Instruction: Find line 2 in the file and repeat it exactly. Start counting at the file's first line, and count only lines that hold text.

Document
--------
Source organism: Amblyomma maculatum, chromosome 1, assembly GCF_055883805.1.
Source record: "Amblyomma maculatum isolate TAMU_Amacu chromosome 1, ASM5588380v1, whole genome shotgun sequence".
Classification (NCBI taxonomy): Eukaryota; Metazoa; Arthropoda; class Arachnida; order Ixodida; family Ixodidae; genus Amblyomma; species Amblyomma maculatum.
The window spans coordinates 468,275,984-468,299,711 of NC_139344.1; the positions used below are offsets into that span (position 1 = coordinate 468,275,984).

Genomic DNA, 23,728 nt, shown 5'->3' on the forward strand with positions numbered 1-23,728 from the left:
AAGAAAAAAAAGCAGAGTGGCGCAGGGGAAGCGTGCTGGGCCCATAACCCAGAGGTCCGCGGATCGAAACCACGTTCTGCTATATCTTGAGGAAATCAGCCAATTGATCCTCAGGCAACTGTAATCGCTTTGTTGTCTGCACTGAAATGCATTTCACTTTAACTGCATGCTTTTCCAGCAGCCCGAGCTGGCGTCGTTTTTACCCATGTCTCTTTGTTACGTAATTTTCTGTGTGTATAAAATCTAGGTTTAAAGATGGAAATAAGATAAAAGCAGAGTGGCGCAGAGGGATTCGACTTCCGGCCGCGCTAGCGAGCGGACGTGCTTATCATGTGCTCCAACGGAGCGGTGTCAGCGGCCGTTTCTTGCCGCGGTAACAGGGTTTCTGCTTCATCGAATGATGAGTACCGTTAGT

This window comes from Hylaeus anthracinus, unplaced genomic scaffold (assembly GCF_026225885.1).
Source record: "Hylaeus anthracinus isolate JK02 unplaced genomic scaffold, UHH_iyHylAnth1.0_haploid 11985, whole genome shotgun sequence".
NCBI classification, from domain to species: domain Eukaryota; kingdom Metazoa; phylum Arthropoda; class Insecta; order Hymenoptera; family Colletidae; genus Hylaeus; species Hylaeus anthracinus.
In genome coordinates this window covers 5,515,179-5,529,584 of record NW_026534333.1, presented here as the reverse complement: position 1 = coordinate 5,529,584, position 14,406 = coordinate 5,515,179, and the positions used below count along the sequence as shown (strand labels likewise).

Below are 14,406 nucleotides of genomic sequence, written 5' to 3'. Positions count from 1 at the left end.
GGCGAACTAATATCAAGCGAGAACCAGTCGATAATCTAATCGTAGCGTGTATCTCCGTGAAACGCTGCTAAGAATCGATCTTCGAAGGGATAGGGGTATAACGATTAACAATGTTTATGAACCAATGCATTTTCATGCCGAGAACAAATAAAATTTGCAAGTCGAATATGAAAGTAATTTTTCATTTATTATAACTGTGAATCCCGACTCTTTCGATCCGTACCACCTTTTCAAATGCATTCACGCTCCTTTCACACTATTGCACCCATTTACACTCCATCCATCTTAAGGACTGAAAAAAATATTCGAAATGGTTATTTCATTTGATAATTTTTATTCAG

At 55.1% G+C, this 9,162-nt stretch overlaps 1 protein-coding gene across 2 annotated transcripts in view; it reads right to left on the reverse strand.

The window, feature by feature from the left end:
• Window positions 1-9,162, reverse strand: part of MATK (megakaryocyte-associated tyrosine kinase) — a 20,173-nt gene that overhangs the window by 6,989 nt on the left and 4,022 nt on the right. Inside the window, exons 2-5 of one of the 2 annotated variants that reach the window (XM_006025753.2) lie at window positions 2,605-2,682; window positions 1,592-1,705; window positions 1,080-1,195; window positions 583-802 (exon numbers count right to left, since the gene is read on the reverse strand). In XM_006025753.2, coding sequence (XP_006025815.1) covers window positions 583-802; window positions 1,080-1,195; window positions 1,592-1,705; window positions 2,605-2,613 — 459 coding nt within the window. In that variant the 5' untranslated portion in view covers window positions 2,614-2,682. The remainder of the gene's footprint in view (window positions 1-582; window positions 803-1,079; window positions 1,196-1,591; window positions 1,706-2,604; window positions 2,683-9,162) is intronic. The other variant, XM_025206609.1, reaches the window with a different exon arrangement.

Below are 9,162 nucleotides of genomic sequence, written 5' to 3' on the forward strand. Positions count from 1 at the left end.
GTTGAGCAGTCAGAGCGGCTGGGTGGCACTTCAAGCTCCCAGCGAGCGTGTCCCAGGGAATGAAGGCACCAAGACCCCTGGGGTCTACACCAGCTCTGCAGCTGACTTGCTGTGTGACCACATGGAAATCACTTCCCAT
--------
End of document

Source record: "Amblyomma maculatum isolate TAMU_Amacu chromosome 1, ASM5588380v1, whole genome shotgun sequence".